Jeeping 101 – Articulation


Merriam-Webster’s Dictionary defines articulation as follows …


 noun \(ˌ)är-ˌti-kyə-ˈlā-shən\

1 a :  a joint or juncture between bones or cartilages in the skeleton of a vertebrate

b :  a movable joint between rigid parts of an animal

2 a :  the action or manner of jointing or interrelating

b :  the state of being jointed or interrelated

3 a :  the act of giving utterance or expression

b :  the act or manner of articulating sounds

c :  an articulated utterance or sound; specifically : consonant

One may be wondering, “What exactly does this have to do with Jeeping?” Well today we’re going to be focusing on ole’ Webster’s second definition here and how the vehicle’s ability to flex and move relates to its capability on the trail. The theory is simple: the more your wheels can travel up and down the more likely all 4 wheels will be touching the ground. As we discussed recently, most vehicles will transfer torque to the path of least resistance (open differential), and if a tire ever leaves contact with the ground, that axle will cease to be effective in moving the rig forward. But how do you know how much articulation your vehicle has and how can you improve it?


Suspension Design

The number one factor that affects the amount of articulation is suspension design. These can be divided into two major categories: Independent and Solid Axle. The solid axle design is as old as the horse and buggy, with the independent designs being a lighter weight, modern, and better performing in most everyday driving situations. The independent suspension has become the standard of the industry for most modern 4 wheel drive vehicles. The biggest downside to the modern independent suspension is its lack of wheel travel. While independent systems can be modified to have a much greater level of articulation, the old-fashioned solid axle systems are generally considered the best for off-road capability.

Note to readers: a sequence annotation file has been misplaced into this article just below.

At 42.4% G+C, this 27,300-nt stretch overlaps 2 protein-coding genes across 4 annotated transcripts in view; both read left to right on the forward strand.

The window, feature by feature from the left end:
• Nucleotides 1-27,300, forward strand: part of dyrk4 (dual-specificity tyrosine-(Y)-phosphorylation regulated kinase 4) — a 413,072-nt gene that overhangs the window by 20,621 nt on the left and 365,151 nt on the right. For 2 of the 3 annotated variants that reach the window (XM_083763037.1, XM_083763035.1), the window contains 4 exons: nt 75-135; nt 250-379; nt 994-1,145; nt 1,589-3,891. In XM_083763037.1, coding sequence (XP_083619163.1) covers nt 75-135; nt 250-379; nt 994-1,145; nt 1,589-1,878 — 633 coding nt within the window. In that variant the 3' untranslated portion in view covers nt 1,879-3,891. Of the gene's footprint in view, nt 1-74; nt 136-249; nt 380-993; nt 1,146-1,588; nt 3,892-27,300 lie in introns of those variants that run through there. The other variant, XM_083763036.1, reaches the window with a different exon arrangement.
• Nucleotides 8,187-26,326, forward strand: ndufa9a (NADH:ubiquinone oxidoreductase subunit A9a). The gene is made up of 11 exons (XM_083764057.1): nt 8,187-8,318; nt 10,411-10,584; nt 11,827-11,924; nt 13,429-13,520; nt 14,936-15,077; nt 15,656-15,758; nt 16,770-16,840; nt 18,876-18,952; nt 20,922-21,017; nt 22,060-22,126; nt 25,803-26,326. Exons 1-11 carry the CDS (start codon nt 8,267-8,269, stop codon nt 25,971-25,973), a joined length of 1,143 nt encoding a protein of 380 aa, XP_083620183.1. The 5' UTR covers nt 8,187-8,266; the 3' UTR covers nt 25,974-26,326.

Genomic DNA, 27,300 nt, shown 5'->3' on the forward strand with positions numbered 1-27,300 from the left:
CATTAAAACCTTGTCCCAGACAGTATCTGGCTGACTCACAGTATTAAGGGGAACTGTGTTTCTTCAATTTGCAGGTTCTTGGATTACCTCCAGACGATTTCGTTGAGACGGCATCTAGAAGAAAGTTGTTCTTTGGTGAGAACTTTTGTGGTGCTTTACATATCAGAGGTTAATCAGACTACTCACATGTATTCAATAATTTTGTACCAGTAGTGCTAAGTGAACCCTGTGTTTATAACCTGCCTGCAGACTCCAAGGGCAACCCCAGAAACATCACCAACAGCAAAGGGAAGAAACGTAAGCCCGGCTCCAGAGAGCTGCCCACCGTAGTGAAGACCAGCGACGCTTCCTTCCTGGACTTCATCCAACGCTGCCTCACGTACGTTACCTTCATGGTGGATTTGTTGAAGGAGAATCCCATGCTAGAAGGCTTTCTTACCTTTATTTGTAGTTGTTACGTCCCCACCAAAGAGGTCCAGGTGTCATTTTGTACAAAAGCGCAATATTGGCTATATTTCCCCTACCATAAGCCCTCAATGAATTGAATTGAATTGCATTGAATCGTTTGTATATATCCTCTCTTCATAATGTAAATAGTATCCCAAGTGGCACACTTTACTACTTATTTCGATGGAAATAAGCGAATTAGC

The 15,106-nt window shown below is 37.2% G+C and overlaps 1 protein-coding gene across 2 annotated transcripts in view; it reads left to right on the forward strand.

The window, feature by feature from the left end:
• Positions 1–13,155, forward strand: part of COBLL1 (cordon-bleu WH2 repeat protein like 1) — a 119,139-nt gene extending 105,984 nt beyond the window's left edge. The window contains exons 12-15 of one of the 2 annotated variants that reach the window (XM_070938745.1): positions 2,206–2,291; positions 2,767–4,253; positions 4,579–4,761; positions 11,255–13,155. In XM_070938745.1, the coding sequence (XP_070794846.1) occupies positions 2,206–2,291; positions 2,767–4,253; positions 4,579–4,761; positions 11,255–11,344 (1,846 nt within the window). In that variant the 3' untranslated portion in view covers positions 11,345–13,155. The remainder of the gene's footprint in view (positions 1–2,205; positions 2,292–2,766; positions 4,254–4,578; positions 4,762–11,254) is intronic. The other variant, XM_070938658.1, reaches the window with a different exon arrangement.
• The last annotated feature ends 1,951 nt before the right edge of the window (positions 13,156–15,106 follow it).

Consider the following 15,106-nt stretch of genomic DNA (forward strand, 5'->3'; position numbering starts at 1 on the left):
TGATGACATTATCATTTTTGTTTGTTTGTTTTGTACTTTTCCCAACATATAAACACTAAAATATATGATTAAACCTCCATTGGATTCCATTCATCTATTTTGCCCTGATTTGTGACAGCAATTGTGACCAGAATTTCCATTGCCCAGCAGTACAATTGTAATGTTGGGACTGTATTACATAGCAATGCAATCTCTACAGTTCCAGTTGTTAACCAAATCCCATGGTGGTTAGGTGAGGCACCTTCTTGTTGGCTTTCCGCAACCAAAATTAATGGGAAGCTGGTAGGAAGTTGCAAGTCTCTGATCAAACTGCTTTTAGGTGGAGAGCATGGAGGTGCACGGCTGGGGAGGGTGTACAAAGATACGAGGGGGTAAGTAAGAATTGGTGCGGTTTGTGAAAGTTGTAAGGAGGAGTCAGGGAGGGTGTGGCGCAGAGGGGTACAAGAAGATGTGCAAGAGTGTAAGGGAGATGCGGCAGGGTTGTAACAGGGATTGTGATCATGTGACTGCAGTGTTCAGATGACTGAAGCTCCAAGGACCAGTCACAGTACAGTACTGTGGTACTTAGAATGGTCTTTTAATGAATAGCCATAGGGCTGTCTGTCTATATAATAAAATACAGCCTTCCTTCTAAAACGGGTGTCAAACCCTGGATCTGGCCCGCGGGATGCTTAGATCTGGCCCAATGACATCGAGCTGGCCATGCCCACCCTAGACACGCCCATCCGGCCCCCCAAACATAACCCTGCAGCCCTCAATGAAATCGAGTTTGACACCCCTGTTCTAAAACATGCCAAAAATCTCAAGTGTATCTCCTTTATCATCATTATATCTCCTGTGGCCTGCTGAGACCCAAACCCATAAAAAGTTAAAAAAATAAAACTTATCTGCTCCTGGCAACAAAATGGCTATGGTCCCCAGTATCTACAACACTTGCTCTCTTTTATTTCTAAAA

Modifying for Articulation

Many aftermarket suspension systems are designed to increase wheel travel dramatically. Key components include longer control arms, longer shocks, flex joints, and sway bar disconnects. Contrary to common belief, a lift kit alone will not increase wheel travel, and can sometimes reduce articulation due to stiffer springs. The single most effective component to increase flex is the sway bar disconnect. The sway bar is a piece that helps the vehicle corner well, but inhibits wheel travel. Disconnecting it can often double the articulation.

So how do you know how much your vehicle can flex? The test is simple. Drive one wheel up a ramp as far as you can go until one of the other wheels starts to lift off the ground. The distance traveled up the ramp is then measured and divided by the vehicle’s wheelbase, then multiplied by 1000 to give a final number called a Ramp Travel Index (RTI) score. Typical RTI scores can range between 300-1000 points.

Our club, the CSC4W, had our 4X4 kickoff get-together this past weekend. We had 23 vehicles try out the ramp, and they scored a low of 238 and a high of 880, respectively. The low scoring vehicle was a Nissan pickup with a stock front independent suspension; the top performer was a buggy with a custom, long-travel suspension and solid axles. I scored 3rd, with score of 688 – a very impressive score for a mildly modified TJ Wrangler!







Knowing how flexible your vehicle is, is crucial to understanding its overall capability. Check it on a RTI ramp when available, then test it to see what may be inhibiting wheel travel. With a little trial and testing you can help modify your vehicle for maximum articulation.



2 thoughts on “Jeeping 101 – Articulation

  1. Doesn’t seem like you used a traditional 20° ramp. You would be better just measuring the lowest point of the tire, to the ground, then use math (trigonometry) to calculate the scores. You’re cheating yourself to use a steeper ramp.
    BTW, an epic RTI score doesn’t necessarily translate to an equally epic, off road capable rig. Excessive down travel for instance, can leave a tire in a hole, trying to turn straight up, while the others, turn forward… Not good. Lifting the tire over the hole would be better in some cases. Golden Crack in Moab is a great example of this.
    Not denying the importance of being able to keep tires on the ground, just don’t obsess over it.


    1. You make a good point but remember this is a 101 article. Not a comprehensive treatise. Interesting you mention the Golden Crack, extreme articulation combigned with a smaller tire size is exactly what inhibited me from making it acrosss earlier this year.


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